Treatment for Eating Disorders in North Kingstown

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At South County Psychiatry, we offer treatment for Binge Eating Disorder and Emotional Eating through the Weight and Wellness Institute. 

Binge Eating Disorder

Binge Eating Disorder (BED) is characterized by recurrent episodes of consuming large amounts of food, often very quickly and to the point of discomfort. During these episodes, individuals feel a lack of control over their eating behavior.

Key features of Binge Eating Disorder include:

  • Binge Eating Episodes: Eating, in a relatively short period of time (e.g., within any 2-hour period), an amount of food that is larger than most people would eat during a similar period and under similar circumstances.
  • Lack of Control: During the binge episodes, individuals experience a sense of lack of control over their eating. They cannot stop eating, even if they want to.
  • Emotional Distress: Binge eating is often associated with feelings of guilt, shame, and distress.

Unlike bulimia nervosa, individuals with BED do not regularly engage in compensatory behaviors such as vomiting, excessive exercise, or fasting, to prevent weight gain. BED can affect people of any age, gender, or background, and it is often associated with emotional and psychological distress.

Treatment for Binge Eating Disorder often involves a combination of psychotherapy, such as cognitive-behavioral therapy (CBT), and sometimes medication.

Emotional Eating

Emotional eating occurs when people eat in response to emotional cues such as stress, sadness, boredom, or anxiety, rather than in response to hunger or a physiological need for nourishment. People who engage in emotional eating may use food as a way to cope with or manage their emotions. Emotional eating does not always involve consuming large amounts of food; it can involve eating small or moderate amounts of food in response to emotional cues.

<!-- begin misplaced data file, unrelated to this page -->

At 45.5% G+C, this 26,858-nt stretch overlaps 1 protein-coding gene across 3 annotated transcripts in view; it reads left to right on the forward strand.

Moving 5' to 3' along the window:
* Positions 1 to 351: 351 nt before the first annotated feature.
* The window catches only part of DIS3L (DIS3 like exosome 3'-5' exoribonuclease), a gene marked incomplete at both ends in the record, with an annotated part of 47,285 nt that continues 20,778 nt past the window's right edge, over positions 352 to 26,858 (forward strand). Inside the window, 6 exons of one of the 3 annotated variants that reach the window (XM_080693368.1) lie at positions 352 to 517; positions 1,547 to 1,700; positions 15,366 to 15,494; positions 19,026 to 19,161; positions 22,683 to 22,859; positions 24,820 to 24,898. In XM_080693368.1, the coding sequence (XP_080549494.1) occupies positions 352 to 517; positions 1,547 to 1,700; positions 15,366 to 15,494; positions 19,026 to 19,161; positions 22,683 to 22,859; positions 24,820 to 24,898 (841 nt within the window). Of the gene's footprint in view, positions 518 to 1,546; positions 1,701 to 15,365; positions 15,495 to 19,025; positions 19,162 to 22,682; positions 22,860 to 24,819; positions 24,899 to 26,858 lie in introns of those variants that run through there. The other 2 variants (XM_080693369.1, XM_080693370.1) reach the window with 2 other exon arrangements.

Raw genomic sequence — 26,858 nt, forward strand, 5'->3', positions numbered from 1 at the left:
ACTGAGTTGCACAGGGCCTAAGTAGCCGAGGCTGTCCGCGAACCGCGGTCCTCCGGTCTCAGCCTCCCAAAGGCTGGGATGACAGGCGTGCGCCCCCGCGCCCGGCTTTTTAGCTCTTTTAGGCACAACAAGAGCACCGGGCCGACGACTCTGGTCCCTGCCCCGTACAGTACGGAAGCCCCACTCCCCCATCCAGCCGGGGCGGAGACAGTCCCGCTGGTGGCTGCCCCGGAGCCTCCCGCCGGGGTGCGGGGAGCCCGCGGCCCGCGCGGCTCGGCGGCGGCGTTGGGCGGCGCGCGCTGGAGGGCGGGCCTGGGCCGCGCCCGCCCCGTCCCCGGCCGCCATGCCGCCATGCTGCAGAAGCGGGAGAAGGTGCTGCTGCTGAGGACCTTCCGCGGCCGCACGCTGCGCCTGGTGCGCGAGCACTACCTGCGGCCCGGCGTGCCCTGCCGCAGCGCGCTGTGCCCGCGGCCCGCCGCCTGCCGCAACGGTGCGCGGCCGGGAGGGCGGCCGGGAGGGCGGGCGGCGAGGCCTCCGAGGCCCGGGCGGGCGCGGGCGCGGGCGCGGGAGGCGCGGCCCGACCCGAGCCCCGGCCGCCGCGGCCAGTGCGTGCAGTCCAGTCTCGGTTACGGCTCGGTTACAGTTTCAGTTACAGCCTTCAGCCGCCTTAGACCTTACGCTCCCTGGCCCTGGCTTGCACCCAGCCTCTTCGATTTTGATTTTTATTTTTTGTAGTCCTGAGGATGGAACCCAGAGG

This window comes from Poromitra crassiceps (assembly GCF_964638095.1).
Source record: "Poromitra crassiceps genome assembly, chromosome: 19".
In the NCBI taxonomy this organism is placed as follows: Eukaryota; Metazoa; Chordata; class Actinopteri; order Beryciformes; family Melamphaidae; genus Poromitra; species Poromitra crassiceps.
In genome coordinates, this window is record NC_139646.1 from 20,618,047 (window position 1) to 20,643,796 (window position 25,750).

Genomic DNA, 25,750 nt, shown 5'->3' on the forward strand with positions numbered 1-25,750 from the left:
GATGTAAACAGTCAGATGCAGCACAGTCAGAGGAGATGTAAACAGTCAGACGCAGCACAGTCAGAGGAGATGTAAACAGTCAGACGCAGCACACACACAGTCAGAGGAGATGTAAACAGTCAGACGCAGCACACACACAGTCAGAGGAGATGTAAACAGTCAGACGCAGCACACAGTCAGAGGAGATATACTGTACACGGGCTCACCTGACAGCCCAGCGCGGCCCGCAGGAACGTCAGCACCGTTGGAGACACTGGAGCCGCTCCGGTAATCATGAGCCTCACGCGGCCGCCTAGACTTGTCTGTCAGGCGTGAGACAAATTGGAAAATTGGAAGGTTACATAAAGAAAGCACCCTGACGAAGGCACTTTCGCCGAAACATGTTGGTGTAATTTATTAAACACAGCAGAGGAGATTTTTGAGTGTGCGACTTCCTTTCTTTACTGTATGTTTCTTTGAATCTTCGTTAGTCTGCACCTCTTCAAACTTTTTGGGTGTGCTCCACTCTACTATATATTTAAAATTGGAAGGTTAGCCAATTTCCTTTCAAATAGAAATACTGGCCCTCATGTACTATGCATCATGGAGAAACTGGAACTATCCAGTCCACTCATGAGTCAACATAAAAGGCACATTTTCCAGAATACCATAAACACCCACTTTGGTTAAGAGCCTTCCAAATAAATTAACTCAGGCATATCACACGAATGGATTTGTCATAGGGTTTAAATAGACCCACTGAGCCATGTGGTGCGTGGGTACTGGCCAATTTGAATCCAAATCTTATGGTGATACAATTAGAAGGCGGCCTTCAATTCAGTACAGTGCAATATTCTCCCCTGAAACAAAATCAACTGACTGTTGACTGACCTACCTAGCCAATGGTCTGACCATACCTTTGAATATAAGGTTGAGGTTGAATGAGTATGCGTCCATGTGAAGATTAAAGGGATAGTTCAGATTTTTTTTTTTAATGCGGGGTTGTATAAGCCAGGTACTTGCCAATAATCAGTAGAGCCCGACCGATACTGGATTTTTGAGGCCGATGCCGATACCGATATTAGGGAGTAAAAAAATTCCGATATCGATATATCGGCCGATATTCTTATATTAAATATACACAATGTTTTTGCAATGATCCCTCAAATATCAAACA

Key features of emotional eating include:

  • Emotional Cues: Emotional eating is prompted by emotions rather than physical hunger. Stress, sadness, loneliness, and other emotional states can be triggers. Emotional eating is often a way to distract from or numb emotions.
  • Mindless Eating: During episodes of emotional eating, individuals may eat without paying much attention to the type or quantity of food consumed. It's often a way to distract from or numb emotions.
  • Turning to Comfort Food: Emotional eating is often associated with the consumption of "comfort foods" — foods that are typically high in sugar, fat, or carbohydrates and are associated with positive emotions or memories.
  • Guilt and Regret: After emotional eating episodes, individuals may experience feelings of guilt, regret, or shame about their eating behavior.

Treating emotional eating often involves developing healthier coping mechanisms for dealing with emotions. This may include mindfulness techniques, stress management strategies, and finding new ways to address emotional needs without relying on food.